the band program at IUP uses a program called FileMaker. As of yet we are
still not sure which one we want to go with. The PrimaSoft program features
a 45 day free trial, so I think we will try that and see what we think.
**
I sold a system some years ago. Keeping up with changing software and
hardware, however, let me to import the file in a database using Excel.
That seems to work better, especially when the position changes hands and
someone comes in that does not know the current software. I've attached an
small sample version of the current Excel file.
**
I don't know how much you know about Access, but I
have built several choral library databases with
Access. If you have a computer teacher at your high
school, you may as him/her about building one, or
maybe a student could. It's cheap (free if you have
the software) and can be customized any way you want.

Just a thought.
**
Greetings from Tokyo, Japan

We created our library database on Panorama (14 years ago), and easily made
it just the way we wanted it... and we continue to "tweak" it.

My categories include the following:
title
composer
Publisher
# of copies
Location in the files
type of music (Christmas, musical, teaching text, jazz, spiritual,etc.)
single copy price which is linked in the next column to how much the whole
thing is valued for
Voicing
Who performed it and when (done with a code: HS03= high school choir
SY2003)

I can easily design my own reports, sort on any category of the database
(like look at all Christmas titles or everything performed in 1999 at the HS
level).

EVERYTHING is on there in including books that I teach private lessons from.

If you have a card file, you are ready to set up your database because
obviously you know what information is important to you. A company
designed, turn-key program is not going to know that.

Hope this helps.
**
I really like the RCI Music Library program. Go to www.riden.com and check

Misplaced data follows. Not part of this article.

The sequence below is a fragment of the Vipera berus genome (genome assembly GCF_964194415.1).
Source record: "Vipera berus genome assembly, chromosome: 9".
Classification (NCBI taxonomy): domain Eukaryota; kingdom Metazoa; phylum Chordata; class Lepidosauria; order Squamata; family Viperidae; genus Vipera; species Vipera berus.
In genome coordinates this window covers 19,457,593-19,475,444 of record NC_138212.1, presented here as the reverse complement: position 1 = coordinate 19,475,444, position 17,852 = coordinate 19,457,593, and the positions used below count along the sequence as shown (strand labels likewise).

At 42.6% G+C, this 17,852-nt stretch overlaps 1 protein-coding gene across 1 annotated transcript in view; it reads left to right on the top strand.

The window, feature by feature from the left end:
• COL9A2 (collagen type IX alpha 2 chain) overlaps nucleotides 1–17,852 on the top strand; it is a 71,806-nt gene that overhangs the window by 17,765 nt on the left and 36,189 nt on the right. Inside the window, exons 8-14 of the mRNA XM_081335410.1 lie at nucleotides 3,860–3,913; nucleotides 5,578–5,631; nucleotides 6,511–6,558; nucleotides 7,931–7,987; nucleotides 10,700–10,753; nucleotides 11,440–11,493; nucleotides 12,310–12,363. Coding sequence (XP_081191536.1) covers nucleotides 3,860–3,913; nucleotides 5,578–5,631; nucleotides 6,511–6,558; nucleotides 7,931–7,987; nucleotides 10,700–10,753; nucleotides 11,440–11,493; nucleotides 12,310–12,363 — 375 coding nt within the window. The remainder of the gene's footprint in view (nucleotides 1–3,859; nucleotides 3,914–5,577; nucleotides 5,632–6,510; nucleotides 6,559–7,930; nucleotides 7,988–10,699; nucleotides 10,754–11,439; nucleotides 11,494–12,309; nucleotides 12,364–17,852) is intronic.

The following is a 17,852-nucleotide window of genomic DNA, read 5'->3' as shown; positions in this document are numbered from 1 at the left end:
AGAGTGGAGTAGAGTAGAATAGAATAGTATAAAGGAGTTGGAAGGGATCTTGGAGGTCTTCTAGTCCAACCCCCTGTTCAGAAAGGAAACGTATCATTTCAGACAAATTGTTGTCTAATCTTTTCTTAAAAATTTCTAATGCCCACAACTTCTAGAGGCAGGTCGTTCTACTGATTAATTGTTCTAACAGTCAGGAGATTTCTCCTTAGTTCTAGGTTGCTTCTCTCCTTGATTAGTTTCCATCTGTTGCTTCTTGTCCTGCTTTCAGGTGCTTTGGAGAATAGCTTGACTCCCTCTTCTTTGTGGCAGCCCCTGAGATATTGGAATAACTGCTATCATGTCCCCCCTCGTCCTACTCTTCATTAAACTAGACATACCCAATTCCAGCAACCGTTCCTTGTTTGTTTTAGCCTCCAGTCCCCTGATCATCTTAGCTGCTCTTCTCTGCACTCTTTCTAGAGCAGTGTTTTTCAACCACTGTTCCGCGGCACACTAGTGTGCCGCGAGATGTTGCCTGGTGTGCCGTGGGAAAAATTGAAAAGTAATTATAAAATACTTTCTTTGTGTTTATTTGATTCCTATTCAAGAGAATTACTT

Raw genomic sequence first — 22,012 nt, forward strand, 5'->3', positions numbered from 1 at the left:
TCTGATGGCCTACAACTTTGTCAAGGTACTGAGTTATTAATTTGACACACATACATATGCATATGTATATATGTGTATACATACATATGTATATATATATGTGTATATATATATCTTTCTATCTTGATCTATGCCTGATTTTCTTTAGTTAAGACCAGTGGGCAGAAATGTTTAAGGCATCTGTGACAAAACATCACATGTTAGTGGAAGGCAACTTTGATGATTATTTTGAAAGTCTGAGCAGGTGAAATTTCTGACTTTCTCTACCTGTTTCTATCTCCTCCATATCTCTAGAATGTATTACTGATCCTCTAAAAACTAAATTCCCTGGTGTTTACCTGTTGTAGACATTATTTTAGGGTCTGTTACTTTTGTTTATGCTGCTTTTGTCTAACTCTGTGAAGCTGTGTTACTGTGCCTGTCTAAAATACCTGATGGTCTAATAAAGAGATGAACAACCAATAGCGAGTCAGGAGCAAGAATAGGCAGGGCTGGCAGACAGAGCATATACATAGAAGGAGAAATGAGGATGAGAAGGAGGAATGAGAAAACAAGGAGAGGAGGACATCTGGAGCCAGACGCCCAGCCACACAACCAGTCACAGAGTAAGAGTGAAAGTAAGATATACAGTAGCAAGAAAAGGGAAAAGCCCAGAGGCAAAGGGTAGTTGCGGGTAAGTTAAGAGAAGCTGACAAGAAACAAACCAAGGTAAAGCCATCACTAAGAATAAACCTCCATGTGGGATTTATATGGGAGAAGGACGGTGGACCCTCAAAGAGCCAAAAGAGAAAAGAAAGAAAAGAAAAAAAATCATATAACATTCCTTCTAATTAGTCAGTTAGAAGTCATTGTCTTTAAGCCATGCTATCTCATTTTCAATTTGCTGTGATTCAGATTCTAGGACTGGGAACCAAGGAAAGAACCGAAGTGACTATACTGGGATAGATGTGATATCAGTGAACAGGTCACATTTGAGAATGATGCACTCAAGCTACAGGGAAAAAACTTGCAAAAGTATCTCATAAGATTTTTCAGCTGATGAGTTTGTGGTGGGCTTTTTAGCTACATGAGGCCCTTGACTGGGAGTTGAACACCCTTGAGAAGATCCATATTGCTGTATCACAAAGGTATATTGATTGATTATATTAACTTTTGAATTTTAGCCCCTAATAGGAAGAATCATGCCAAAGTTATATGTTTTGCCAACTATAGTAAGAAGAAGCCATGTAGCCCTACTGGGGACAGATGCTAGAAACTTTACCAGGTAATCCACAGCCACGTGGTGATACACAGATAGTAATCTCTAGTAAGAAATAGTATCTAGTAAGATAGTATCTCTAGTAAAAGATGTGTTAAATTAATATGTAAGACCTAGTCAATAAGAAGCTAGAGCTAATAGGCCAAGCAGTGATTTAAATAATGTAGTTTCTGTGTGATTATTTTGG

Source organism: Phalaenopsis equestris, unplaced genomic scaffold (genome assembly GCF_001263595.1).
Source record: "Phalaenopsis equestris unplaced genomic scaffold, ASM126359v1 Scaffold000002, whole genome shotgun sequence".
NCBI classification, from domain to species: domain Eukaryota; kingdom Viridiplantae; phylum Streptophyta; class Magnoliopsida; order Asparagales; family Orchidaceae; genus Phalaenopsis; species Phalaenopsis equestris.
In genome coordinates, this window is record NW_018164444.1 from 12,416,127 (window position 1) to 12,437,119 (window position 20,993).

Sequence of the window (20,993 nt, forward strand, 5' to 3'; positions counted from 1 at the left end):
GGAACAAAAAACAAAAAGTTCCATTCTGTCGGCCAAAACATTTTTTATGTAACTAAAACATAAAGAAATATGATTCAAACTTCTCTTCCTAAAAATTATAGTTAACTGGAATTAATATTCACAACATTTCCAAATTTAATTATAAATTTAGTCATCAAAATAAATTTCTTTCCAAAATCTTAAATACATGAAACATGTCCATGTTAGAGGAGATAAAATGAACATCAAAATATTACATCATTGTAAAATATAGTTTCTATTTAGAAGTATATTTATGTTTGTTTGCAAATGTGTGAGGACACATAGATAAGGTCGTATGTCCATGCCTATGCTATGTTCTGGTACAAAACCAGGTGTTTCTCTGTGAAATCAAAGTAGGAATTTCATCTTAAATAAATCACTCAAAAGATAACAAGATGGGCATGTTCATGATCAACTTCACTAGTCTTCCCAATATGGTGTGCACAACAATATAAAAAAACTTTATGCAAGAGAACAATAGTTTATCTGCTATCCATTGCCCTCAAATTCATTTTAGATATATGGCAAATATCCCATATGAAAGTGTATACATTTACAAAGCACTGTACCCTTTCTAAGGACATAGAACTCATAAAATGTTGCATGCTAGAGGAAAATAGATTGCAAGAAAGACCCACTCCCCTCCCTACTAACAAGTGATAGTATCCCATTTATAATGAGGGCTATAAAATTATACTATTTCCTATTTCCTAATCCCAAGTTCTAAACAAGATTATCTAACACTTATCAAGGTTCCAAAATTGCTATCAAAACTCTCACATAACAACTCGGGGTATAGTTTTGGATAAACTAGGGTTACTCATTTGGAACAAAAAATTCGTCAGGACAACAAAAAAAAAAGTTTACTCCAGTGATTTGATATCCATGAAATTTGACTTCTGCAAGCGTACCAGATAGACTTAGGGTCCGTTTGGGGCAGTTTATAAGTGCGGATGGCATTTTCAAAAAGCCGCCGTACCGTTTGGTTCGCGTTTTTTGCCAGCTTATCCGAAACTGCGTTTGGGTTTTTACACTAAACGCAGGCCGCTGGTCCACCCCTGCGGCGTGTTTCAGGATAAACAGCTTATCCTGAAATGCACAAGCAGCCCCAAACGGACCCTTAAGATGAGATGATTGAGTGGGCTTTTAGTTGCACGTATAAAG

it out. I believe it
is the most comprehensive and user friendly software.\
**
At various times I have set up a music library database just using a word
processing program - WordPerfect or Word - and it worked just fine. More
recently I have set up a large library in Excel, which has tremendous
flexibility. If I had the time to think it through, I would set it up using
Access.

My experience in the past is that, almost as important as the database
itself, is having a system that can be maintained easily by more than just
you. Using an existing program (such as Excel) that is widely used in the
"real" world greatly expands the possibilities of having it be useful and
usable by more than one person (you might not always be there, either!)
**
I use MS Works spreadsheet. I've never wished for anything else. I
don't keep tally of when we sang which anthem (too much computer work!),
but if you want something simple, cheap and readily available, I'd
recommend any old spreadsheet.
Good luck!
**
I have just begun the process of cataloging our choral library also - what a
job! Anyway, the program I have heard most mentioned is Filemaker Pro. . . I
haven't purchased it yet, so would be very interested in hearing what others
have to say. Please post a compilation if you think it is warranted.
**
We use Filemake Pro rather than a prefabricated music library database.
It's fairly easy to create a database to suit your particular needs with
this software.
**
PLease read the page

What is Musica database -> How to manage a music library,
in the left side menu of www.Musicanet.org
**
I bought a system, and then continued to use Excel for my library. Excel
works fine and is not as complicated as the system I had bought.
**
I am a college student and we had to put a library